PID  or  NS_FILE path format (example: --join-ns net:12345 or --join-ns net:/foo/bar).
           Currently supported values for NS are: ipc, net, time,  user,  and  uts.  This  option
           doesn’t  support  joining  a PID namespace, however, this is possible using --external
           and --inheritfd.  EXTRA_OPTS is optional and can be used to specify UID  and  GID  for
           user namespace (e.g., --join-ns user:PID,UID,GID).

       --manage-cgroups [mode]
           Restore  cgroups  configuration associated with a task from the image. Controllers are
           always restored in an optimistic way — if already present in system, criu  reuses  it,
           otherwise it will be created.

           The mode may be one of the following:

               Do  not restore cgroup properties but require cgroup to pre-exist at the moment of
               restore procedure.

               Restore cgroup properties and require cgroup to pre-exist.

               Restore cgroup properties if only cgroup has been created by  criu,  otherwise  do
               not restore properties. This is the default if mode is unspecified.

               Always restore all cgroups and their properties.

               Restore  all  cgroups and their properties from the scratch, requiring them to not
               present in the system.

               Don’t deal with cgroups and pretend that they don’t exist.

       --cgroup-yard path
           Instead of trying to mount cgroups in CRIU, provide a path to a directory with already
           created cgroup yard. For more information look in the dump section.

       --cgroup-root [controller:]/newroot
           Change the root cgroup the controller will be installed into. No controller means that
           root is the default for all controllers not specified.

           Restore previously dumped established TCP connections. This implies that  the  network
           has  been  locked between dump and restore phases so other side of a connection simply
           notice a kind of lag.

           Restore connected TCP sockets in closed state.

       --veth-pair IN=OUT
           Correspondence between outside and inside names of veth devices.

       -l, --file-locks
           Restore file locks from the image.

       --lsm-profile type:name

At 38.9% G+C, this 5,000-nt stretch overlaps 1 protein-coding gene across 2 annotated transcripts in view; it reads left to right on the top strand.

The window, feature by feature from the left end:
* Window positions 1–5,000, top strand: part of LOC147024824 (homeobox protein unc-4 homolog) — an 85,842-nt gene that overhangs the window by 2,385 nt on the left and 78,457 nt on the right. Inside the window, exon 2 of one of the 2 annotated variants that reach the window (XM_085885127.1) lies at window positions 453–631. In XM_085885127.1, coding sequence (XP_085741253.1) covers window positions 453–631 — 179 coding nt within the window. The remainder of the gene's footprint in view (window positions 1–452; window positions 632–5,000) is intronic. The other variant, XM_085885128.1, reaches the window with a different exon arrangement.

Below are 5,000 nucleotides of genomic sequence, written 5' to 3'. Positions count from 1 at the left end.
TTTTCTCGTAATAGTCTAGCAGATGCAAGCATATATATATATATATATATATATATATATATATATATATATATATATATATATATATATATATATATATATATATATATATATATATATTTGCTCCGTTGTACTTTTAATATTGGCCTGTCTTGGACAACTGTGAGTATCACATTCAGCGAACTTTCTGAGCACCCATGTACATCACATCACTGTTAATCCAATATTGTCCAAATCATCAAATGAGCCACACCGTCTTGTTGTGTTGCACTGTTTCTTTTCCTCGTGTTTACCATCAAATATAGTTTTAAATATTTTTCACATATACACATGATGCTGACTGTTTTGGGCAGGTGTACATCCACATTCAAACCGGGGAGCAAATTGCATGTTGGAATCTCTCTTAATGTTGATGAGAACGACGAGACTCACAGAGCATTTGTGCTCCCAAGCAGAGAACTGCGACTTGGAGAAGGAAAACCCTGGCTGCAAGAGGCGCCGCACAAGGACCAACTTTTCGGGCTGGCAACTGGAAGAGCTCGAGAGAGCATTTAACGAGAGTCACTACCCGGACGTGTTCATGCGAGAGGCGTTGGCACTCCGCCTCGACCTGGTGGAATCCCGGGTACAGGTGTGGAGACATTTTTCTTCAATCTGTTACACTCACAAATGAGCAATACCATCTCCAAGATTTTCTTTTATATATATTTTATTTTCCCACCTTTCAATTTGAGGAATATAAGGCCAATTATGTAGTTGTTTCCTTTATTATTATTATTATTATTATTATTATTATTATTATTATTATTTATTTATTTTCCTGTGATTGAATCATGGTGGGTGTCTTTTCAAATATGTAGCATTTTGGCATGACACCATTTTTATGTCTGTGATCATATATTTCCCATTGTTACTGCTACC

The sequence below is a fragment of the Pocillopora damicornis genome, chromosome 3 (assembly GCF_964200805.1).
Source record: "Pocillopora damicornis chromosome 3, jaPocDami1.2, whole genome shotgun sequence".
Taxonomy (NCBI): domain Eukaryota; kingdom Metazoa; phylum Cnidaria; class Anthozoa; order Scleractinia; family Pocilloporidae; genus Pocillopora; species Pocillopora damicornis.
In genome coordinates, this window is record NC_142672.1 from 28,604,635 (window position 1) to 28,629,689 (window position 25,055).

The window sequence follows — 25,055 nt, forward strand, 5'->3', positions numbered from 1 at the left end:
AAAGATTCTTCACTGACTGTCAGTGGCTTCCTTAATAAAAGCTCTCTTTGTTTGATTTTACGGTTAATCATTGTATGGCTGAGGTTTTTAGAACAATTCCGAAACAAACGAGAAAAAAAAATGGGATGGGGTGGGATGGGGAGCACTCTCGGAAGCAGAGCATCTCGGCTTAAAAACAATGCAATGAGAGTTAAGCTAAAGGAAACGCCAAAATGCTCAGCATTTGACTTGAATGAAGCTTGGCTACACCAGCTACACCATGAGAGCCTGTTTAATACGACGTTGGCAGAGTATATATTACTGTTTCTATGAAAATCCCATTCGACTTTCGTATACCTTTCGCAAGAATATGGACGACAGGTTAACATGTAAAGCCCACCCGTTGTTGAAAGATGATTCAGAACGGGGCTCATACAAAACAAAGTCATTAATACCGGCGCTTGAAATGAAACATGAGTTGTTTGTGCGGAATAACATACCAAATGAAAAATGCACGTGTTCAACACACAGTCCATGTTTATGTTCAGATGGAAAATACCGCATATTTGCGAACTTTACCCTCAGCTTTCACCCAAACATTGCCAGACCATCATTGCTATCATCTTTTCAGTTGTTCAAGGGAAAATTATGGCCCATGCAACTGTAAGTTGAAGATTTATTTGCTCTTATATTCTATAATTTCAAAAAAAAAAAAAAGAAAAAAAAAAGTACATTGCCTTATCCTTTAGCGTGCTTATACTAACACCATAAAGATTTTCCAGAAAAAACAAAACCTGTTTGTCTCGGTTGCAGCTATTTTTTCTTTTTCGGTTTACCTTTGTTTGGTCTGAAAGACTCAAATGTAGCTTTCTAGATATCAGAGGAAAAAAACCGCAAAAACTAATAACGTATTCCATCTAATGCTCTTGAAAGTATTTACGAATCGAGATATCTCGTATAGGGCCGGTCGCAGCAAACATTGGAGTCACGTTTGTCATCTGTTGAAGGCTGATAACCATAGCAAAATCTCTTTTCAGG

Specify an LSM profile to be used during restore. The type can be either  apparmor  or

       --lsm-mount-context context
           Specify a new mount context to be used during restore.

           This  option  will  only  replace  existing  mount  context  information  with the one
           specified with this option. Mounts without the context= option will not be changed.

           If a mountpoint has been checkpointed with an option like


           it is possible to change this option using

               --lsm-mount-context "system_u:object_r:container_file_t:s0:c204,c495"

           which will result that the mountpoint will be restored with the new context=.

           This option is useful if using selinux and if the selinux labels need to be changed on
           restore like if a container is restored into an existing Pod.

           As soon as a page is restored it get punched out from image.

       -j, --shell-job
           Restore  shell jobs, in other words inherit session and process group ID from the criu

       --cpu-cap [cap[,cap...]]
           Specify CPU capabilities to be present on the CPU the process is restoring. To inverse
           a  capability, prefix it with ^. This option implies that --cpu-cap has been passed on
           dump as well, except fpu option case. The cap argument can be the following (or a  set
           of comma-separated values):

               Require  all  capabilities.  This  is  default mode if --cpu-cap is passed without
               arguments. Most safe mode.

               Require the CPU to have all capabilities in image to match runtime CPU.

               Require the CPU to have compatible FPU. For example the process  might  be  dumped
               with  xsave  capability but attempted to restore without it present on target CPU.
               In such case we refuse to proceed. This  is  default  mode  if  --cpu-cap  is  not
               present in command line. Note this argument might be passed even if on the dump no
               --cpu-cap have been specified because FPU frames are always encoded into images.

               Require CPU compatibility on instructions level.

               Ignore  capabilities.  Most  dangerous  mode.  The  behaviour  is   implementation
               dependent. Try to not use it until really required.

               For  example,  this option can be used in case --cpu-cap=cpu was used during dump,
               and images are migrated to a less capable CPU and are to be restored. By  default,
               criu  shows  an  error  that  CPU  capabilities  are not adequate, but this can be
               suppressed by using --cpu-cap=none.